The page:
One of the big drawbacks to solar energy is that it takes up a lot of square footage. Enthusiasts are constantly looking for new places to stash solar panels, such as the expansive roofs of big-box retail stores – an initiative which President Obama recently congratulated Wal-Mart for supporting, to the consternation of Wal-Mart’s union critics.
The Solar Roadways project, as described at The Week, figures there’s already 18,000 square miles of real estate covered by concrete and asphalt, so people won’t mind replacing those roads with glass:
The Solar Road Panels can be installed on roads, parking lots, driveways, sidewalks, bike paths, playgrounds — literally any surface under the sun. Yes, they are covered in a kind of glass, but the glass is strong and grippy enough to drive on — apparently they can withstand trucks weighing up to 250,000 lbs — while generating power to light the road, charge electric vehicles, and melt ice and snow.
“You first mention glass, people think of your kitchen window,” Solar Roadways’ Scott Brusaw told Fast Company. “But think of bulletproof glass or bomb resistant glass. You can make it any way you want. Basically bulletproof glass is several sheets of tempered glass laminated together. That’s what we have, only our glass is a half inch thick, and tempered, and laminated.”
This is all supposed to generate triple the amount of electricity America currently consumes. Unsurprisingly, federal grants have been secured for further research. Solar energy is catnip for government funding.
It’s a grandiose idea, and while solar energy always seems to under-perform the promises made by its advocates, it’s clever to think of using road space to install solar panels, rather than chopping down forests to set them up. (Unless the technology undergoes a quantum leap, there’s never going to be enough space on rooftops to make solar energy more than a minor supplemental resource.)
But there are many reasons to think this idea is as loopy as it is clever, beginning with the obvious problem of driving on that allegedly “strong and grippy” glass. That sounds like one of those claims I’d have to see to believe, especially given the variety of inclement weather conditions that affect roadways in different parts of the country, and the driving hazards inherent in transitioning from a solar road to the old-fashioned kind – that seems like a pretty significant change in the driving environment, and I doubt people will want to dramatically reduce speed or stop every time they enter or leave a solar road. And aren’t solar panels typically reflective? We’re going to drive on roads that throw blinding flashes of light into our faces?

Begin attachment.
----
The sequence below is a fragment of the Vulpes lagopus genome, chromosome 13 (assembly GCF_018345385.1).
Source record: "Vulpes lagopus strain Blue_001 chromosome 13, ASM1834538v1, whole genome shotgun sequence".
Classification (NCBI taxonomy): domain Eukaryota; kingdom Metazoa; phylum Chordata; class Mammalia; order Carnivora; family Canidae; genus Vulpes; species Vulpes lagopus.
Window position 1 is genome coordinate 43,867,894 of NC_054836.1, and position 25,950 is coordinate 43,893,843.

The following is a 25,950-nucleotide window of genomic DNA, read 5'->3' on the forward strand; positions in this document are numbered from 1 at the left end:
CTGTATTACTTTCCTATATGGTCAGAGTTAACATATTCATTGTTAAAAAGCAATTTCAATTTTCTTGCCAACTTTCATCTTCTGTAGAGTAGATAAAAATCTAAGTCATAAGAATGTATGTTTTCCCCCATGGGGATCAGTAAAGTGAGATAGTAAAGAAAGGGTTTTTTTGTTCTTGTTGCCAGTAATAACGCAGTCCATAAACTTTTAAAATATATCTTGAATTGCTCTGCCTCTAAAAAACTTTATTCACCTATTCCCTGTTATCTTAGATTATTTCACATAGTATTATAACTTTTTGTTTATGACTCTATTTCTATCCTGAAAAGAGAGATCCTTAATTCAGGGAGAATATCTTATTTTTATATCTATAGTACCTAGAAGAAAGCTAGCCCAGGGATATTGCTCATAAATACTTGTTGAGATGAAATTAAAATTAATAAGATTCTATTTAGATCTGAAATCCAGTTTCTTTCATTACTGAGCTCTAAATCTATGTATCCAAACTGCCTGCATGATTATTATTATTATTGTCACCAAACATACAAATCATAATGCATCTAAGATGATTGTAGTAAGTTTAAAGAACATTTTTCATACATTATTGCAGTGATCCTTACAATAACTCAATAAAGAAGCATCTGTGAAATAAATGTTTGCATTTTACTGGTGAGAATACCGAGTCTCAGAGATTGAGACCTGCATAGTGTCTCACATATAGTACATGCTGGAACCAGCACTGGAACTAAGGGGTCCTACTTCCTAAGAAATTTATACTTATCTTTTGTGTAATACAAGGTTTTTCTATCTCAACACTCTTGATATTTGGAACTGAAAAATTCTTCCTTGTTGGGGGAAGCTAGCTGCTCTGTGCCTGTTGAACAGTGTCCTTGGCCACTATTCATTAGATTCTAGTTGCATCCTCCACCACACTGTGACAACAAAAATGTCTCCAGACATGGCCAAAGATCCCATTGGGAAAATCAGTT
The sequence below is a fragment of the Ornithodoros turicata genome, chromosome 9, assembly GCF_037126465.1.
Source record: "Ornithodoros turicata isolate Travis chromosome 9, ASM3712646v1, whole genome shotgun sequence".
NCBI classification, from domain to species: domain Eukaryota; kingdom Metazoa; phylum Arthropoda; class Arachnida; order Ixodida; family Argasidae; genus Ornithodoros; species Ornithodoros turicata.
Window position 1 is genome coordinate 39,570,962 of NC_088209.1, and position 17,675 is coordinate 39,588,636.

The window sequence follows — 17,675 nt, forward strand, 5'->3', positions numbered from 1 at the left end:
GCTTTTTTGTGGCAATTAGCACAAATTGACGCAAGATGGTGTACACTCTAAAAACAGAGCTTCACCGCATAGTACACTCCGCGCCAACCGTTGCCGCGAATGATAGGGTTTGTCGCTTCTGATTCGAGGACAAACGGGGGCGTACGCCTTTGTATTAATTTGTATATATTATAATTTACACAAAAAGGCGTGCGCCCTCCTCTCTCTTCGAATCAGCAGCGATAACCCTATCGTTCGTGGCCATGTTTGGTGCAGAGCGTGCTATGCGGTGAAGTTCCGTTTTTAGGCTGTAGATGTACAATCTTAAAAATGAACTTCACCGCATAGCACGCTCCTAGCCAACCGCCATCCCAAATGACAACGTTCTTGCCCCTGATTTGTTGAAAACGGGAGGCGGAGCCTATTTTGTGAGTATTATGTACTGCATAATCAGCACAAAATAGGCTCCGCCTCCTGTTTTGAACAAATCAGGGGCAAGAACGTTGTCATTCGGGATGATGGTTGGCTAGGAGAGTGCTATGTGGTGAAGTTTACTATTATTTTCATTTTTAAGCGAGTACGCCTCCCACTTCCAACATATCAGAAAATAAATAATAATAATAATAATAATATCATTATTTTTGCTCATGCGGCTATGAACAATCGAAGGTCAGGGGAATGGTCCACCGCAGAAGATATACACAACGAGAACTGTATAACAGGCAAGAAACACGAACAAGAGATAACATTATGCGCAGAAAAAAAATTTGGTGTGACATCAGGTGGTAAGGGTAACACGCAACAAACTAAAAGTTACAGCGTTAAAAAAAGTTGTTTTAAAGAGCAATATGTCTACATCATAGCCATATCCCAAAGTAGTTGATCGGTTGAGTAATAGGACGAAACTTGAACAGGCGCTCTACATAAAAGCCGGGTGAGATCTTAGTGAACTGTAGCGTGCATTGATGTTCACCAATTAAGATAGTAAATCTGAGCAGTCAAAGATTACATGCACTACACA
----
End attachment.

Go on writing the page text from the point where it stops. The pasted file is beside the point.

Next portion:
Let’s table the driving-quality issue for a moment, since that will be an early empirical hurdle solar roads would have to cross – either they’re safe to drive on, or they’re not, and it won’t take much R&D to answer the question definitively. Another obvious problem is the staggering cost of replacing most of the country’s roads with this solar material. Advocates of the project cheerfully assure us it would pay for itself over time… but that’s not much consolation if the initial cost is astronomical. President Obama has repeatedly assured us that the trillion dollars he spent on infrastructure in 2009 vanished without a trace – it wasn’t even a drop in the bucket for our road-and-bridge needs, because he wants hundreds of billions more. One shudders to think what the initial cost of replacing every major road, all at once, would be, not to mention the cosmic levels of inconvenience to drivers. There are ideas so impractical that no amount of long-term gain can make them work.
There are also maintenance costs to consider. These solar roads would be many times more expensive to repair or modify than conventional road material, with the added cost of the systems needed to transmit power from the panels to their ultimate destination.
The article at The Week mentions the rather significant problem of using all this solar energy, since it’s both difficult to store and unreliable. Despite all those promises of replacing fossil fuels, solar-energy advocates never have a good answer for the problem of weather conditions interfering with power generation – you can’t hook the entire country up to a power grid that doesn’t always run anywhere near nominal capacity in various areas. What good are the solar roads of Minnesota going to be, when they’re covered with snow?
Barring some astounding improvements in the efficiency of solar panels and storage systems, large-scale terrestrial solar power is always going to be a very expensive sideshow that sucks down public money because it sounds so wonderful to environmentalists, and politicians who love to spend other people’s money on high-minded crusades. The only way it’s ever going to work on a national scale is to put the solar panels in space, and find a way to bring the harvested energy back down to Earth. That would be a daunting feat of engineering, but it’s not impossible, and given more time to work on the technology, I tend to think it would become practical long before replacing our highways with glass.